10. [Updated criteria for diagnosis and risk stratification in patients with multiple myeloma].

    PubMed

    Djurdjevi?, Predrag; Andjelkovi?, Neboja; Bila, Jelena

    2011-12-01

    Search and disclosure of most adequate diagnostic criteria and prognostic indicators of disease represents one of the most difficult tasks in the understanding of any disease, which creates the way toward a more successful treatment and longer survival. The recent advances in research techniques that have helped refine the diagnostic work up and prognosis of myeloma include serum-free light chains, especially in oligosecretory myeloma, magnetic resonance and positron emission tomography in the diagnosis of bone diseases, cytogenetics and fluorescent in situ hibridization (FISH) technique to determine prognosis. The International Staging System and Durie/Salmon PLUS system are the current standards for staging myeloma. Newer risk stratification protocols are based on international staging system and chromosomal changes detected by conventional cytogenetics and FISH. These improved predictive risk stratification models have enabled the determination of prognosis in patients with myeloma which has a considerable influence on the choice of therapeutic algorism. Novel therapies enable a significant increase in achieving complete remission in a significant number of patients which also results in the definition of more precise criteria regarding the response to therapy. A firm and complete remission with a very good partial remission represent new categories defined by the international uniform criteria of response to therapy. This paper provides the current criteria for diagnosis, staging, risk stratification and response assessment of myeloma. PMID:22352190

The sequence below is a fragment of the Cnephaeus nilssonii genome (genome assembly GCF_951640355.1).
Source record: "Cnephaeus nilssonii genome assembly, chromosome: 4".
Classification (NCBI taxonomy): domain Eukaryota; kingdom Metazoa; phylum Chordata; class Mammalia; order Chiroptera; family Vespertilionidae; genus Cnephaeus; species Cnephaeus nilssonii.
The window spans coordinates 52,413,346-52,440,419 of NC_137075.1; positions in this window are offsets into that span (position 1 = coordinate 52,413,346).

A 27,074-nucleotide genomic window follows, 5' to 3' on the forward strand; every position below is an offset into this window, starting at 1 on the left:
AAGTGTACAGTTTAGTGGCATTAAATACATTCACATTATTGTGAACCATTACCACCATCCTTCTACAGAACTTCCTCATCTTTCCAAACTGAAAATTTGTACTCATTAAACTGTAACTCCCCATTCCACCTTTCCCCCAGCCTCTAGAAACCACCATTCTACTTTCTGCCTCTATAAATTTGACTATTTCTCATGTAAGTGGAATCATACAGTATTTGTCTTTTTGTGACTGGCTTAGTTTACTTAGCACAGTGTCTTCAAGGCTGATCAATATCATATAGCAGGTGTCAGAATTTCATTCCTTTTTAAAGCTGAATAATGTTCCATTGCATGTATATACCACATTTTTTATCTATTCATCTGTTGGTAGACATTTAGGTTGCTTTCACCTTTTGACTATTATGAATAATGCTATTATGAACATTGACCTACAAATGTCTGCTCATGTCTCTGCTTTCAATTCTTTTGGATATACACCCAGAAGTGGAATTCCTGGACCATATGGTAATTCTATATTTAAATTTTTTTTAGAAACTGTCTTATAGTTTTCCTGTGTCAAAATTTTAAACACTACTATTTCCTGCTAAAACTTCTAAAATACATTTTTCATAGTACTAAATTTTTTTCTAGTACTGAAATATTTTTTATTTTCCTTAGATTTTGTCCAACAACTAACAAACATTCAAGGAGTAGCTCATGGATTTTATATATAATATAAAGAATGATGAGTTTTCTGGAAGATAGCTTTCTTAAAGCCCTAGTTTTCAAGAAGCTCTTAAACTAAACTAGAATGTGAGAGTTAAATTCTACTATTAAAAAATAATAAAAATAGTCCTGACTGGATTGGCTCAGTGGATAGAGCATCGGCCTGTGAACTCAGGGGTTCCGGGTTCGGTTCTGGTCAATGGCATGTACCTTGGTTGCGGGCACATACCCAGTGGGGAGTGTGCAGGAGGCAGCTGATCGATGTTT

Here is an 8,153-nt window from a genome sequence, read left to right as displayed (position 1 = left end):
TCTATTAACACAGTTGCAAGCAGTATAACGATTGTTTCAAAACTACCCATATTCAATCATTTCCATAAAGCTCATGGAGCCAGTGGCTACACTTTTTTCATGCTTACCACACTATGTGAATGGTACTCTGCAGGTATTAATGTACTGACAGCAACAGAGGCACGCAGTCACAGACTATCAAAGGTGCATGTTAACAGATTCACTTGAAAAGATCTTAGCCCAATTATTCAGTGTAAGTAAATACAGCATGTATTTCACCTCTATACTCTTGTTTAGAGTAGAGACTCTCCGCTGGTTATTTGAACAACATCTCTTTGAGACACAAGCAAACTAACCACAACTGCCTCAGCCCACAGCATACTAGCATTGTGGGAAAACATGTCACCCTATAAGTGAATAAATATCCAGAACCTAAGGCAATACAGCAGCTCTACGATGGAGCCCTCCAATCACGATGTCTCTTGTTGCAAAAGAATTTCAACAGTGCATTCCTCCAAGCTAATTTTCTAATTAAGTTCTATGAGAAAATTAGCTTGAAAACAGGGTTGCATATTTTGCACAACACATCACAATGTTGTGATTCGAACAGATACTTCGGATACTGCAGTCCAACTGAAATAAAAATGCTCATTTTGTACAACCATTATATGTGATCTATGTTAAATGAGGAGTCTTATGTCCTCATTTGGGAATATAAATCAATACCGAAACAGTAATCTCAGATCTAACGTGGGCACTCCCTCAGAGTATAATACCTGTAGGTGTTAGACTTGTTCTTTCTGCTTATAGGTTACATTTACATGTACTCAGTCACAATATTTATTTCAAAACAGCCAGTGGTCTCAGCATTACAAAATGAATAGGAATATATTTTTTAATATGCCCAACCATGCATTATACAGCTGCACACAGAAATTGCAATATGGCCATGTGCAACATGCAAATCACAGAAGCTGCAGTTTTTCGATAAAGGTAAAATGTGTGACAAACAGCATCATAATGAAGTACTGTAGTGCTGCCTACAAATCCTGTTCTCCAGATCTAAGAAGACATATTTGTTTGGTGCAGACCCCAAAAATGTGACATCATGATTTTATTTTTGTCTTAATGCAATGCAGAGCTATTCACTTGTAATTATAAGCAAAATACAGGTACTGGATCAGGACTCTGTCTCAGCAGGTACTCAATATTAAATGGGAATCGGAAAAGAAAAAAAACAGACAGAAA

11. Value of planar 201Tl imaging in risk stratification of patients recovering from acute myocardial infarction

    SciTech Connect

    Gibson, R.S.; Watson, D.D. )

    1991-09-01

    Although exercise ECG testing has been shown to have important prognostic value after acute myocardial infarction, exercise 201Tl scintigraphy offers several potential advantages, including: (1) increased sensitivity for detecting residual myocardial ischemia; (2) the ability to localize ischemia to a specific area or areas subtended by a specific coronary artery; (3) the ability to identify exercise-induced left ventricular dysfunction, which is manifested by increased lung uptake or transient left ventricular dilation; and (4) more reliable risk stratification of individual patients. The more optimal prognostic efficiency of 201Tl scintigraphy partially results from the fact that the error rate in falsely classifying patients as low risk is significantly smaller with 201Tl scintigraphy than with stress ECG. Because of these substantial advantages, there seems to be adequate rationale for recommending exercise perfusion imaging rather than exercise ECG alone as the preferred method for evaluating mortality and morbidity risks after acute myocardial infarction.

  12. Clinical Usefulness of Novel Serum and Imaging Biomarkers in Risk Stratification of Patients with Stable Angina